By Kris Leonhardt
Continued from previous week
In April 1903, a high mass and dedication celebrated the structure that was to make St. Norbert College one of the “most up-to-date institutions for young students in this state” at that time.
In 1904, the college began promoting three-month evening courses in business — bookkeeping, shorthand, typewriting, arithmetic, penmanship and rapid calculation — for $7 and elementary — reading, spelling, arithmetic, penmanship and grammar — for $5, led by Professor J.H. Fitzsimmons.
The 1905-06 brought in two new professors from Notre Dame and high expectations for a large enrollment, which proved true with the student body increasing by numbers as well as state reach.
The school remodeled its boathouse to serve as a gym for students “to pass the long winter evenings.”
By the 1909-10 school year, enrollment was up to 85 students, with the majority coming from the Michigan upper peninsula, Green Bay and De Pere.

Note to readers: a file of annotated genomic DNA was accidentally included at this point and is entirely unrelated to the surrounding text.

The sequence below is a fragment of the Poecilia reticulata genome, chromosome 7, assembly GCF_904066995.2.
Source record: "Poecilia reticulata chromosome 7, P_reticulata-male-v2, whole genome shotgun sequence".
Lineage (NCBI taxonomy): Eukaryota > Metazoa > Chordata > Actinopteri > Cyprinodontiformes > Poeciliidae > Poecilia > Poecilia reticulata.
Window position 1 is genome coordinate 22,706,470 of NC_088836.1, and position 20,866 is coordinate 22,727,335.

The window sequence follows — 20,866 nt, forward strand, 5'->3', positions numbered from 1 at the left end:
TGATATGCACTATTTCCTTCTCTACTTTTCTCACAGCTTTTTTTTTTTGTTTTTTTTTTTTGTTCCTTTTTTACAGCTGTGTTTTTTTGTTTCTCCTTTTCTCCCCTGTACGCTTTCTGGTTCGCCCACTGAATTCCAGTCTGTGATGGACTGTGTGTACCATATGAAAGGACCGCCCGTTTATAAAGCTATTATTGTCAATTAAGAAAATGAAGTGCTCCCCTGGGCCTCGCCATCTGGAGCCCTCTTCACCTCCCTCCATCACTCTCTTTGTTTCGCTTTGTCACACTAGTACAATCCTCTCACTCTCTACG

On Wednesday, Feb. 12, 1913, a fire struck the first floor of the college facility with two alarms sending firefighters to the building.
Students were led to the gymnasium after being aroused from bed.
Newspaper accounts say it took the firemen about an hour and a half to put out the fire that had originated in one of the classrooms.
There was heavy damage to a large area of the building, but it was fully insured.
On Sept. 24, 1916, the cornerstone was laid for Francis Boyle Hall — a four-story building with a recreation hall and stage, dormitory and assembly hall — with plans for occupancy the following September.
Boyle served as the endower for the new facility and was present to lay the cornerstone.
Work was also being completed that fall on a boiler house that would furnish heat to all of the college buildings, as well as the church facilities.
By the 1917-18 school year, 155 students were enrolled at the college.
Advertisements promoted the college as a “select Catholic boarding and day school for boys and young men desiring a classical, high school or commercial education, combined with a much-needed moral training.”
The school year ended early that May due to the “inevitable war-time conditions.”
In 1920, the college started a subscription drive to raise $300,000 for a new science hall, which would include labs for chemistry, biology and physics, as well as a library.
Father DeVries told the community that a new science hall was “absolutely necessary if the college is to be permitted to expand and absolutely essential for a complete collegiate course,” a Press-Gazette article stated.
Continued in next week’s edition